Who will finance the maintenance of the stadiums once Cameroon's African Cup of Nations (AFCON) is over? Headed by Ferdinand Ngoh Ngoh, the powerful ... secretary-general of the presidency, the task force in charge of organising the African Cup of Nations has sent Paul Biya to begin a project for the management of sports infrastructures once the competition is over.
Three deaths and a threat of armed conflict. On 1 November, the 67th anniversary of the outbreak of the Algerian War of Independence, three Algerian truck drivers, who were travelling between Nouakchott and Ouargla, were killed in an attack that Algiers attributed to Moroccan forces.
Announced two days later in an official statement by the presidency, the news sent shock waves through Algeria and raised tensions between the two neighbours who had already ended diplomatic relations in August. The two armies have not gone up against each other since the battles of Amgala in 1976.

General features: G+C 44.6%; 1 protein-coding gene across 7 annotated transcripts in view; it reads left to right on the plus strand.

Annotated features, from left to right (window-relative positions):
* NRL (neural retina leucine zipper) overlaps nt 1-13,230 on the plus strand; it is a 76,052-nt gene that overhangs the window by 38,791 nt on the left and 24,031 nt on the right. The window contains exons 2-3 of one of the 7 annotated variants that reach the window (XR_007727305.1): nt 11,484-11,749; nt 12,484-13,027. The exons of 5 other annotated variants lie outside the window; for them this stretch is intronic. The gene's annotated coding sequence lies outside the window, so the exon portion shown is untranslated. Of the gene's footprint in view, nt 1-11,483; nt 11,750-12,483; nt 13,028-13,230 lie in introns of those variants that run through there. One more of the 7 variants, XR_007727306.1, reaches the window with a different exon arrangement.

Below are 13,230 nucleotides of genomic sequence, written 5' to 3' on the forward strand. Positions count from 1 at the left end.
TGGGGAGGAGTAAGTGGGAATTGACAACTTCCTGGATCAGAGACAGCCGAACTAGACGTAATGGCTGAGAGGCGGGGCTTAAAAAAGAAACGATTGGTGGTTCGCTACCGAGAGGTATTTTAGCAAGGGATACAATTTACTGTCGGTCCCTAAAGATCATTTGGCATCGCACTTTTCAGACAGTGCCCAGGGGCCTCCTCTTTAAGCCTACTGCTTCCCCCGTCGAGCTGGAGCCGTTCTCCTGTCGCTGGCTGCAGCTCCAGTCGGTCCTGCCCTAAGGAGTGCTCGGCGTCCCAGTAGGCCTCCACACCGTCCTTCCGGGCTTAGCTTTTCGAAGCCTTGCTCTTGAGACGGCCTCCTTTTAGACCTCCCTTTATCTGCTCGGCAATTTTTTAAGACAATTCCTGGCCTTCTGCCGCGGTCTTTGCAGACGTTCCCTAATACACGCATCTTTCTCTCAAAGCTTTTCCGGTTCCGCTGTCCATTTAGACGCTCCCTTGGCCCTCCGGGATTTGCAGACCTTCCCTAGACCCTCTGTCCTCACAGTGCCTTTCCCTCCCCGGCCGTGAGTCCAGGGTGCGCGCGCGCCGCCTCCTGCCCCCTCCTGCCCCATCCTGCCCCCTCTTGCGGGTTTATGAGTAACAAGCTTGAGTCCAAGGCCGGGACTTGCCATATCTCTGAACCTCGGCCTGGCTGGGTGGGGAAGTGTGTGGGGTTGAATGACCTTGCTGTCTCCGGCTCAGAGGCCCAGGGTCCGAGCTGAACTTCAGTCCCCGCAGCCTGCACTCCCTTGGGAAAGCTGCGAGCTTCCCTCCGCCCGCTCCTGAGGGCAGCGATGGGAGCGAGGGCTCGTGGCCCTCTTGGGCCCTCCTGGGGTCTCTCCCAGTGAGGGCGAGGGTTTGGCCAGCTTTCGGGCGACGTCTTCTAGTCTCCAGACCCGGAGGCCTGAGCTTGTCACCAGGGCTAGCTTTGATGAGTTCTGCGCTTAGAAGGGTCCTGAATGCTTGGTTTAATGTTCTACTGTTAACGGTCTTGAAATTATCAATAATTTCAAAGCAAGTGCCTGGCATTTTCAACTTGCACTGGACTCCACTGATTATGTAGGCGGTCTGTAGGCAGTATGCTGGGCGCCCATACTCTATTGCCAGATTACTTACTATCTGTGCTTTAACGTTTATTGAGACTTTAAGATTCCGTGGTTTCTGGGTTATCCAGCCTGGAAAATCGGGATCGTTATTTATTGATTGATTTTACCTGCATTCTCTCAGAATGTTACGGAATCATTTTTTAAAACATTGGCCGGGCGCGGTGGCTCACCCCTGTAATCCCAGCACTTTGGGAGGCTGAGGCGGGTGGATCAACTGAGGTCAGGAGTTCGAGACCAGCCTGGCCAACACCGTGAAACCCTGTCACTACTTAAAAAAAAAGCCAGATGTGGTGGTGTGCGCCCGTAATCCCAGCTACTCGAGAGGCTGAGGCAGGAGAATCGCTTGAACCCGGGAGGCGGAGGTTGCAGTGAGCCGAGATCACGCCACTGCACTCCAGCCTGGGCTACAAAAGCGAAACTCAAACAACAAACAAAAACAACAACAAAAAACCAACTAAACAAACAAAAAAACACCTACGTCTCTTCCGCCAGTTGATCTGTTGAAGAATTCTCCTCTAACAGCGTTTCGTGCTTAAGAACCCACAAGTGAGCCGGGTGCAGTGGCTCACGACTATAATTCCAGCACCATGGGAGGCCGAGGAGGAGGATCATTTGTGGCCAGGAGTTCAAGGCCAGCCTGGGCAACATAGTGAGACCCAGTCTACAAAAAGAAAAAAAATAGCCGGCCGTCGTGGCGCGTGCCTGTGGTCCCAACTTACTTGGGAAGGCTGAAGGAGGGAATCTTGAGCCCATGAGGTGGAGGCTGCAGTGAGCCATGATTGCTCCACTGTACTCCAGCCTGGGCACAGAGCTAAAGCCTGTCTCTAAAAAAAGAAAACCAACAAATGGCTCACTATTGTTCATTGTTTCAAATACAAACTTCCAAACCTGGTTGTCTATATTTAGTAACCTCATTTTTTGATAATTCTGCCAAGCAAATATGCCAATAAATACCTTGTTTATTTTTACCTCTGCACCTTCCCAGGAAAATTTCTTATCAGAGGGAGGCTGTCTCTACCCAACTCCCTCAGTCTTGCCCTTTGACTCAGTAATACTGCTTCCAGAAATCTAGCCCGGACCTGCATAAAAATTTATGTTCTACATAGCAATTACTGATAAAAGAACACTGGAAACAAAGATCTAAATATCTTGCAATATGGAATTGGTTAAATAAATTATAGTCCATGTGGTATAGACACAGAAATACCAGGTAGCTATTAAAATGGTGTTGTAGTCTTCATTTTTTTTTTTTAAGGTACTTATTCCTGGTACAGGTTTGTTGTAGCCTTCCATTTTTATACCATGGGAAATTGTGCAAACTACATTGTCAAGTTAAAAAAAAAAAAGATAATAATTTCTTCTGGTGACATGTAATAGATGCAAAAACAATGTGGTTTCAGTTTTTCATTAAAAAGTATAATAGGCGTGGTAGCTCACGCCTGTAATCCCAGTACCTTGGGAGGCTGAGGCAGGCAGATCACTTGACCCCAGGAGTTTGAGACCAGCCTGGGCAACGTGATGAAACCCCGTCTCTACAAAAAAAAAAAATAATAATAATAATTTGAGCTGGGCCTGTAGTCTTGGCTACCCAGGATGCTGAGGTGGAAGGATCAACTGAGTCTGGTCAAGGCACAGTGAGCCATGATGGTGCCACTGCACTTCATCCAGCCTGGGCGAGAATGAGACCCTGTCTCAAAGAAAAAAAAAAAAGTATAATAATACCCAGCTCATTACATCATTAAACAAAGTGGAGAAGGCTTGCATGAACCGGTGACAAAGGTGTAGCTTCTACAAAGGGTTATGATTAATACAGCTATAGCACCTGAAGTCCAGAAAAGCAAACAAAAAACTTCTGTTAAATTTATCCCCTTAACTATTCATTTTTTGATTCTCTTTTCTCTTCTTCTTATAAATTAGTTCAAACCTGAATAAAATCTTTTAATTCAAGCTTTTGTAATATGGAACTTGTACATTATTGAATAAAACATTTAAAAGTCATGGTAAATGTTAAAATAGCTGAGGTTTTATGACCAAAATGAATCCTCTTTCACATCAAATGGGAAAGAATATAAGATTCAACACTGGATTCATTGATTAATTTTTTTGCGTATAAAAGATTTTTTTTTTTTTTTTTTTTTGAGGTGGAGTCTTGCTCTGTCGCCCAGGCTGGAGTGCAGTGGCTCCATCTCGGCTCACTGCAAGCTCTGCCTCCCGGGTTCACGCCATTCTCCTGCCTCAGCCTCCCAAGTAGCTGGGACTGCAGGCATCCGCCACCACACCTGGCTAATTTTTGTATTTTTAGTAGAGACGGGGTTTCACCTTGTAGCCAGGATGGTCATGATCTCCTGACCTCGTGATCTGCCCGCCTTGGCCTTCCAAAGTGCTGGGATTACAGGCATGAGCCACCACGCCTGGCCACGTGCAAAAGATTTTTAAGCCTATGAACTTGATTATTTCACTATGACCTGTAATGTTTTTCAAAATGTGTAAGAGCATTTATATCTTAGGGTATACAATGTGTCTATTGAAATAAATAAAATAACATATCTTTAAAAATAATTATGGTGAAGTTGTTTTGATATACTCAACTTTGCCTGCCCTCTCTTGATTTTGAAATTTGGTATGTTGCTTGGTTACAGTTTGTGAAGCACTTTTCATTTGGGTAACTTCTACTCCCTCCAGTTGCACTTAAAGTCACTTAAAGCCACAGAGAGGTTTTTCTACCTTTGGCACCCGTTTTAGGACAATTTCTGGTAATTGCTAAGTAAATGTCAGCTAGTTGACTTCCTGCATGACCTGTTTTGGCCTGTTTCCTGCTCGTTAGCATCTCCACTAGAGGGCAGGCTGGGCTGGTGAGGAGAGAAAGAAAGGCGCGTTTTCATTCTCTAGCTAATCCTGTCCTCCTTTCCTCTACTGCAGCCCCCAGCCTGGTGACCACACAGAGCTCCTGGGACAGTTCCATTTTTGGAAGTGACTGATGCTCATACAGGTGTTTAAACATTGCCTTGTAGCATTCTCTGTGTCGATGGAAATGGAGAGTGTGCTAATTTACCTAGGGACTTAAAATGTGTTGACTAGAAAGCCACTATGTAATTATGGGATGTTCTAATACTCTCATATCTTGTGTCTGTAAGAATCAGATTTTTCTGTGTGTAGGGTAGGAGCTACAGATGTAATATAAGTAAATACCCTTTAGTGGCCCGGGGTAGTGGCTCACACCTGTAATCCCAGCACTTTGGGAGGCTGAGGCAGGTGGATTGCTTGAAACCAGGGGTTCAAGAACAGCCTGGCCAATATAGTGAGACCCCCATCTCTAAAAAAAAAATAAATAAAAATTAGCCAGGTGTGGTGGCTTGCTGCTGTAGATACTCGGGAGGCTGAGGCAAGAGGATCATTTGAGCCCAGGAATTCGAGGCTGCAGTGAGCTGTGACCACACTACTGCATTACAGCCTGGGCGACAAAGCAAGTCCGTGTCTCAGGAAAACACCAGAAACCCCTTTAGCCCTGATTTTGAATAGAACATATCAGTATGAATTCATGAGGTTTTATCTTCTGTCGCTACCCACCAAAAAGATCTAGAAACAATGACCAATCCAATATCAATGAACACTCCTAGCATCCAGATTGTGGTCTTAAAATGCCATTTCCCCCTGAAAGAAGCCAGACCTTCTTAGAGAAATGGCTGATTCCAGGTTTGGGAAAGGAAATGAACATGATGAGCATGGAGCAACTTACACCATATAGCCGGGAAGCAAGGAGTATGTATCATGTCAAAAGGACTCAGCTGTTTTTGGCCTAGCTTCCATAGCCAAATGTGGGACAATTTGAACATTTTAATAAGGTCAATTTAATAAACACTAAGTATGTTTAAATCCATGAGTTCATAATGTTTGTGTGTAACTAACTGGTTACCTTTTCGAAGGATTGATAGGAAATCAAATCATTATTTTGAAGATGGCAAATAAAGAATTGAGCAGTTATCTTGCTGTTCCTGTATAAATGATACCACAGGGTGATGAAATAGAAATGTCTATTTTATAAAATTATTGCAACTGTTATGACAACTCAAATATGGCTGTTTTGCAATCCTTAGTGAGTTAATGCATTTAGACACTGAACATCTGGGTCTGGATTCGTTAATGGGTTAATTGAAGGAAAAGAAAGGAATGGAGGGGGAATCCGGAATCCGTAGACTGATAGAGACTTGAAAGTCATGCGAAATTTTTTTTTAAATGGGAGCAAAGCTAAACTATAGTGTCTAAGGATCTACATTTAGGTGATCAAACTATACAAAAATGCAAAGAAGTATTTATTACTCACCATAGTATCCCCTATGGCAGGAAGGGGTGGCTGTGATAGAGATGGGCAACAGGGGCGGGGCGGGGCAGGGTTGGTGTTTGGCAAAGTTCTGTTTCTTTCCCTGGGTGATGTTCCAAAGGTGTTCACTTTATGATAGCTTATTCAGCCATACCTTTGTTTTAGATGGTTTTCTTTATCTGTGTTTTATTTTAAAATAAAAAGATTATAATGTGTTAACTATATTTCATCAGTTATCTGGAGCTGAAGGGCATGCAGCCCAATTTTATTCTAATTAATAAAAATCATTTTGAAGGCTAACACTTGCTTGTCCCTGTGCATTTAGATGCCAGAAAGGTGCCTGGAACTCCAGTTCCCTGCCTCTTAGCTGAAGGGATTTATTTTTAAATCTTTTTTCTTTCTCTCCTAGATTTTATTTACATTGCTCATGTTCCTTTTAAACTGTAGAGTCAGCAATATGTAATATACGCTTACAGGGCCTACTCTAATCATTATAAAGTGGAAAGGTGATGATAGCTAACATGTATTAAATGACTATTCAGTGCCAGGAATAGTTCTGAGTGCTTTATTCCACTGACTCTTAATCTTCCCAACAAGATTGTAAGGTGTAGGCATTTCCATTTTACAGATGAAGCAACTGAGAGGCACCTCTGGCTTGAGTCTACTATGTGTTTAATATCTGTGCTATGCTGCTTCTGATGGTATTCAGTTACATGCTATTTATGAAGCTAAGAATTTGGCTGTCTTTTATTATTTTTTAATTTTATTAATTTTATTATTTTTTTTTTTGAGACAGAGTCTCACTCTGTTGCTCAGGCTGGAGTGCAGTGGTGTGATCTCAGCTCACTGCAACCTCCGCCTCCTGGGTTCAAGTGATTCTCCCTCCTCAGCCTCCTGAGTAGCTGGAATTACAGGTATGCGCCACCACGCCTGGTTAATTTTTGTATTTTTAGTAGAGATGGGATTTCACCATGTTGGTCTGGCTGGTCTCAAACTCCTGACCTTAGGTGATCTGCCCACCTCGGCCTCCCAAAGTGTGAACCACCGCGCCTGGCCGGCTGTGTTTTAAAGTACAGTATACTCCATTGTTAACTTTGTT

“Cowardly assassination”, “sophisticated weaponry”, “act of state terrorism of extreme gravity”, “assassination that will not go unpunished.” The Algerian authorities have carefully chosen these words in an attempt to internationalise this new episode in the Algerian-Moroccan conflict.
On 4 December, Algiers referred the matter to the UN secretary-general, the president of the African Union (AU) Commission, the secretary-general of the League of Arab States and the secretary-general of the Organisation of Islamic Cooperation (OIC).
A few weeks later, there was radio silence from these institutions. The same is true of Washington, Paris, Brussels and influential Arab capitals, such as Riyadh. The more tensions escalate, the more paralysed these foreign powers, who are in a position to prevent an armed confrontation, seem to be.